After over a year of expansionary fiscal policies and a loose monetary policy set by the central bank one of the questions at the forefront of people’s minds is, when will inflation become an issue? In order to prop up aggregate demand over the past two years the federal government has used many measures to prevent the housing bubble’s burst from spreading throughout the economy. With deflation as a legitimate concern fiscal measures such as TARP and the American Recovery and Reinvestment Act of 2009 were implemented. The Federal Reserve loosened monetary policy and lowered the Fed funds rate to a range of 0-0.25%. In addition the Fed has purchased over a trillion dollars of mortgage backed securities and $300 billion in U.S. Treasuries. With all of this inflationary action how will the central bank know when to raise rates and stop purchasing securities? Part of the answer lies in monitoring current inflation. When gauging inflation the Federal Reserve likes to use a core measure of the personal consumption expenditure report. This core component of consumer prices excludes volatile items such as food and energy prices and lessens the chance that the Fed will overreact to large temporary swings in prices. Frederic Mishkin a member of the Board of Governors from 2006-2008 shed some light on why the Fed focuses its attention on using a core measure in a speech he gave in 2007 titled Headline versus Core Inflation in the Conduct of Monetary Policy.
Does it make sense for a central bank to concentrate on core inflation? After all, households almost daily pay for energy and food items–which are excluded from the most prominent measures of core inflation–when they fill up their cars at gas stations or visit a grocery store. Households, particularly less-affluent households, spend a major portion of their budgets on food and energy. A focus on core inflation, which excludes these items, might be viewed as indicating that monetary policy makers are out of touch with what consumers really care about. Wouldn’t it be better for monetary policy authorities to focus on headline inflation so that they include food and energy in their monitoring of consumer price inflation?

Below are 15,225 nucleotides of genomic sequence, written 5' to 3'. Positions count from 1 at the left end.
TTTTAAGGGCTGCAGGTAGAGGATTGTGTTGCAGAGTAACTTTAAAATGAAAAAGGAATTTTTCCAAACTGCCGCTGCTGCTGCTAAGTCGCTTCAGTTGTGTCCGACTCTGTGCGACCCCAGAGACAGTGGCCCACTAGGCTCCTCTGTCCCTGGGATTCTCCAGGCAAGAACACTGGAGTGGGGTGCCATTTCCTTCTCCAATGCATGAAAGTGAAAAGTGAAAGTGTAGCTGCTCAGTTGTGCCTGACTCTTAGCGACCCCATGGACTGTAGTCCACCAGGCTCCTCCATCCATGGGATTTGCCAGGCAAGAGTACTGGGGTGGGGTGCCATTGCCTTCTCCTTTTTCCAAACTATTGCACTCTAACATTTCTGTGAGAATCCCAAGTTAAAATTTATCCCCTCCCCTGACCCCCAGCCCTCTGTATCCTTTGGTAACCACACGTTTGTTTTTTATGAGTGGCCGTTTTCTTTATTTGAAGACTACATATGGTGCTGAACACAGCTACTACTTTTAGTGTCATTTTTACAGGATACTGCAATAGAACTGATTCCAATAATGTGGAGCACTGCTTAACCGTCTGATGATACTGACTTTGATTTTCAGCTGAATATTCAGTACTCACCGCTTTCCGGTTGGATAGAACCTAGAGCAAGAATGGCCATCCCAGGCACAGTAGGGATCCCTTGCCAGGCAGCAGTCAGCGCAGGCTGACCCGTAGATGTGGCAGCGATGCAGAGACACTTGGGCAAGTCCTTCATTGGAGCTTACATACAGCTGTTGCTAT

As I will argue, this is not an either-or decision. It does indeed make sense for central banks to emphasize headline inflation when determining the appropriate stance of monetary policy over the medium run, but policymakers also are right to emphasize core inflation when deciding how to adjust policy from meeting to meeting. Why? Because what central bankers are truly concerned with–both for the purposes of internal deliberations and for communications with the public–is the underlying rate of inflation going forward, and core inflation can be a useful proxy for that rate. Thus, focusing on core inflation can help prevent a central bank from responding too strongly to transitory movements in inflation.
The Dallas Fed goes one step further in attempting to smooth out volatile consumer prices by calculating a trimmed mean of personal consumption expenditures. In its calculation the Dallas Fed trims 24 percent of the weight from the lower tail and 31 percent of the weight in the upper tail reasoning that “those proportions have been chosen, based on historical data, to give the best fit between the trimmed mean inflation rate and proxies for the true core PCE inflation rate. The resulting inflation measure has been shown to outperform the more conventional “excluding food and energy” measure as a gauge of core inflation.”